STORY NETWORK of ‘Greening the Curriculum’
This is an Interactive Map – Click mouse on one of the Nodes to go to that website, and see the stories there. For ‘stories’ or ‘history’ of the relationships click on the lines or arrows below.
Figure 1: NMSU ‘Green Leaf’ Branding Process (D. Boje, Mar 17 2014).
Story Network Processes
There are five types of Story Network maps. The nodes can be organizational units, places, or events (as in Figure 1).
- Type 1, in this type, the relationships (arrows & lines) are stories flowing among the nodes which are NMSU units, recruiters from firms with jobs & money, etc.
- Type 2, the contexts can be nodes, such as the Career Fairs in Figure 1. Two Career Fairs are going to be themed for sustainability (1st day of Career Expo in Sept, 1st day of Career Connections in Feb).
- Type 3, the map can be re-drawn making the nodes the stories, and the lines (or arrows) the connections. Here, the spacial is the focus, the places in which people actually interact, exchanging communication, some of which is stories.
- Type 4, Time can be introduced into the story network, making the model dynamic. For example, the Gold Star awarded NMSU ASHE, a couple years back, put NMSU in to the national rankings for best Sustainability University. Before that NMSU was scored D, then C+, and then Bronze Star, then skipped Silver, and went directly to Gold Star. This attracts more research, scholarship money, and interest in actually ‘Greening the Curriculum’ (see Figure 1).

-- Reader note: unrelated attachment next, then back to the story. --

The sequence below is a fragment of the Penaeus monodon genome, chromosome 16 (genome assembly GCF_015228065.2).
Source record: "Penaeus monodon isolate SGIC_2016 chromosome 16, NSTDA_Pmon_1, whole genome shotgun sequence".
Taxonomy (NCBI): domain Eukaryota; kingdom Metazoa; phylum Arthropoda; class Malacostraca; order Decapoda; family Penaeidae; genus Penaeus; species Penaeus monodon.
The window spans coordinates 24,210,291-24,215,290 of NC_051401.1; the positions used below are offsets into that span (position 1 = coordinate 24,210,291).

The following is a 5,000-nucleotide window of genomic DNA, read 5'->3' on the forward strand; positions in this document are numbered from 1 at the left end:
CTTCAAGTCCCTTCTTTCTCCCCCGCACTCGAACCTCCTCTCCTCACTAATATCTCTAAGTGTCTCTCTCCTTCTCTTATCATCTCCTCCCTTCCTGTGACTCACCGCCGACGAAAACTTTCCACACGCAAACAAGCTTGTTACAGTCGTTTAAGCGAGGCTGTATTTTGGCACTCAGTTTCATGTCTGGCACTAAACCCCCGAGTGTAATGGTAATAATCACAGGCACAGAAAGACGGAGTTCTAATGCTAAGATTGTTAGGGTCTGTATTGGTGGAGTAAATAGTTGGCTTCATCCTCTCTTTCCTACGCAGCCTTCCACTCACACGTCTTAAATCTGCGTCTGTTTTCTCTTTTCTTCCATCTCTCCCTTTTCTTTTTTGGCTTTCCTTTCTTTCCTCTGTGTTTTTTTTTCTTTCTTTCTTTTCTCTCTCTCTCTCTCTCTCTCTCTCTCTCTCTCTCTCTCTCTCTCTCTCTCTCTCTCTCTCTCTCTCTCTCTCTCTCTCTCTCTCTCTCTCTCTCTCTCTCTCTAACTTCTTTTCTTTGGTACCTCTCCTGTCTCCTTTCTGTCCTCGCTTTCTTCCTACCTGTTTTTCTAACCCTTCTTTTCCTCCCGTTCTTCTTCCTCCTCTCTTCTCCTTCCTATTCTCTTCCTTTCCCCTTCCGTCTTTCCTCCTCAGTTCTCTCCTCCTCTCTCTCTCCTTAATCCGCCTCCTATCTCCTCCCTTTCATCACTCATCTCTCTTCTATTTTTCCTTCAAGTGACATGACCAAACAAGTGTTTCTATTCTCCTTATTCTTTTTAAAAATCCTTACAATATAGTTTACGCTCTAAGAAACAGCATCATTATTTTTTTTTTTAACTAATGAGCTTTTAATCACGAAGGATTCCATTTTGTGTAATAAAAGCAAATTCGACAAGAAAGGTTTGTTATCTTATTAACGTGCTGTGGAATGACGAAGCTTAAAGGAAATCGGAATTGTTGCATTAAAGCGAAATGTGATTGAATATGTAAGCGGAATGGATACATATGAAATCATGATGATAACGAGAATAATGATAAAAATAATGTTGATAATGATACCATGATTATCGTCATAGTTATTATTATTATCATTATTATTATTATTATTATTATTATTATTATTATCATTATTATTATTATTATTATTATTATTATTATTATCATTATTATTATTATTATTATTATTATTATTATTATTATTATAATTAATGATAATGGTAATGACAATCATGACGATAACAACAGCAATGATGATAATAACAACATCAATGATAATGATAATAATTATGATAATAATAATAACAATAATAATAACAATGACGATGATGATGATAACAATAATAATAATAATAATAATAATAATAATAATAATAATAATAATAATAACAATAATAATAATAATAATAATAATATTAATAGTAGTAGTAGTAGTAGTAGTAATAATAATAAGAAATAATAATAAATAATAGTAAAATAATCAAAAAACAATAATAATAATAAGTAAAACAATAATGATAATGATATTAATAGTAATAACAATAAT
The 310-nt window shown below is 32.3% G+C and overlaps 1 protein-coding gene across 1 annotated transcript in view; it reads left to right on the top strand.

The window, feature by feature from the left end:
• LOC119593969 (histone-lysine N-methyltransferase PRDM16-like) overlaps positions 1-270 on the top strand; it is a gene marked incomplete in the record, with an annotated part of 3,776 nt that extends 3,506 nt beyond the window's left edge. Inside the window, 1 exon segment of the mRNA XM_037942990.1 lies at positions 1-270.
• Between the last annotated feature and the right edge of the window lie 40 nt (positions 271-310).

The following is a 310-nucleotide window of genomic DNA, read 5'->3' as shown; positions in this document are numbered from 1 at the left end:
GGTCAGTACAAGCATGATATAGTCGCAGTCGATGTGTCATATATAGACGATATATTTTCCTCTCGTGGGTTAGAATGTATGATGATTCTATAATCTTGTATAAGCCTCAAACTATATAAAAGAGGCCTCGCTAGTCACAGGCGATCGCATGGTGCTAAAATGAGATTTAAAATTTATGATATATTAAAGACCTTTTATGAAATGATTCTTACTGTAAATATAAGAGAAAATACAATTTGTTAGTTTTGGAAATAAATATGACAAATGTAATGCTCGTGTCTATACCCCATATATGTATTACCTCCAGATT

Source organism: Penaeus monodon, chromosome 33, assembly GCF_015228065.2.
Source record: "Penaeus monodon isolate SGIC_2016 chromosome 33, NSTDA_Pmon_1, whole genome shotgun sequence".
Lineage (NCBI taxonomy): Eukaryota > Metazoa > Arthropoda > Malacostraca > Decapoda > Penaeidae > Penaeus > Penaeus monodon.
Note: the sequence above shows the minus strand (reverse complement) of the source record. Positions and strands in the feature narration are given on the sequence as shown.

- Type 5, There can be a multi-dimensional mapping of story networks. We can use different symbols for the nodes (as in Figure 1), and even make them bigger or smaller, and chose color schemes to accent various considerations (as in Venn diagramming).
As it turns out, in order to do the marketing, a ‘Green Leaf’ brand is evolving, gaining awareness, becoming institutionalized. For this to happen, a focus group was held on March 12, 2014. The focus group participants had to negotiate the ways in which the infrastructure could be adapted to get a ‘Green Leaf’ identifier into the catalogue, so that students would know which courses were ‘sustainability’ courses. This means that Banner’s unused matrices can be populated with the green-course identifiers. In order for there to be an actual leaf next to the courses (online lists, & in catalogue), the four-digit code would need to have one of its digits, a leaf. However, Banner’s search engine does not have a ‘leaf’ search. https://accounts.nmsu.edu/catalog/ There are some workarounds that could be done. A student or advisor chooses LOCATION, TERM, and MAJOR. The dataset is organized so that only courses by major show up.
Students could search the catalogue itself if they knew what to look for, once the Green Leaf and the words ‘sustainability’ appear as markers in the catalogue.
The other way students can find the hidden ‘Green Curriculum’ is to have materials in advising centers of each college, and in the departments that are involved with ‘Greening the Curriculum.’ This means having brochures, handouts, website information available. It means having each college work up websites that have Green Curriculum identified, complete with sustainability minor, etc.
As the storytelling in the focus group progressed, participants realized that even getting permission from ADAC.